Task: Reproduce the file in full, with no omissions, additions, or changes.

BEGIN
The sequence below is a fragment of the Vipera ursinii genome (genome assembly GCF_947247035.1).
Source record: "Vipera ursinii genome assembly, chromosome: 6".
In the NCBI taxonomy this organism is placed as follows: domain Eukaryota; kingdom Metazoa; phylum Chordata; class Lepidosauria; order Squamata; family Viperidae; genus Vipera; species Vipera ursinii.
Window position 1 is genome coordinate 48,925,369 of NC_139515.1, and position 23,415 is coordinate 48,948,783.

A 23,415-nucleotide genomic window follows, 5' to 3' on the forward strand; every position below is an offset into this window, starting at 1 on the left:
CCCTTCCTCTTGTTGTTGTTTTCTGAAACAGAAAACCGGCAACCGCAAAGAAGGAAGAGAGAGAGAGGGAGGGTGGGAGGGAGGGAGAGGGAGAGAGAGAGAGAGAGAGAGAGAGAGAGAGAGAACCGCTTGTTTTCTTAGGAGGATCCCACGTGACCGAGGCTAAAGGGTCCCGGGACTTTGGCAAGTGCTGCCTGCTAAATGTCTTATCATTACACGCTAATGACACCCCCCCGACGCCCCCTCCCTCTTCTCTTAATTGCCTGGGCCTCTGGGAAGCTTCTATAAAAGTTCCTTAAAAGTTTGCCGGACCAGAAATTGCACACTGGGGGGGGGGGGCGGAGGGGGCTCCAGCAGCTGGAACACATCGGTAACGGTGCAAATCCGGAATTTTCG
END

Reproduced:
The sequence below is a fragment of the Vipera ursinii genome (genome assembly GCF_947247035.1).
Source record: "Vipera ursinii genome assembly, chromosome: 6".
In the NCBI taxonomy this organism is placed as follows: domain Eukaryota; kingdom Metazoa; phylum Chordata; class Lepidosauria; order Squamata; family Viperidae; genus Vipera; species Vipera ursinii.
Window position 1 is genome coordinate 48,925,369 of NC_139515.1, and position 23,415 is coordinate 48,948,783.

A 23,415-nucleotide genomic window follows, 5' to 3' on the forward strand; every position below is an offset into this window, starting at 1 on the left:
CCCTTCCTCTTGTTGTTGTTTTCTGAAACAGAAAACCGGCAACCGCAAAGAAGGAAGAGAGAGAGAGGGAGGGTGGGAGGGAGGGAGAGGGAGAGAGAGAGAGAGAGAGAGAGAGAGAGAGAGAACCGCTTGTTTTCTTAGGAGGATCCCACGTGACCGAGGCTAAAGGGTCCCGGGACTTTGGCAAGTGCTGCCTGCTAAATGTCTTATCATTACACGCTAATGACACCCCCCCGACGCCCCCTCCCTCTTCTCTTAATTGCCTGGGCCTCTGGGAAGCTTCTATAAAAGTTCCTTAAAAGTTTGCCGGACCAGAAATTGCACACTGGGGGGGGGGGGCGGAGGGGGCTCCAGCAGCTGGAACACATCGGTAACGGTGCAAATCCGGAATTTTCG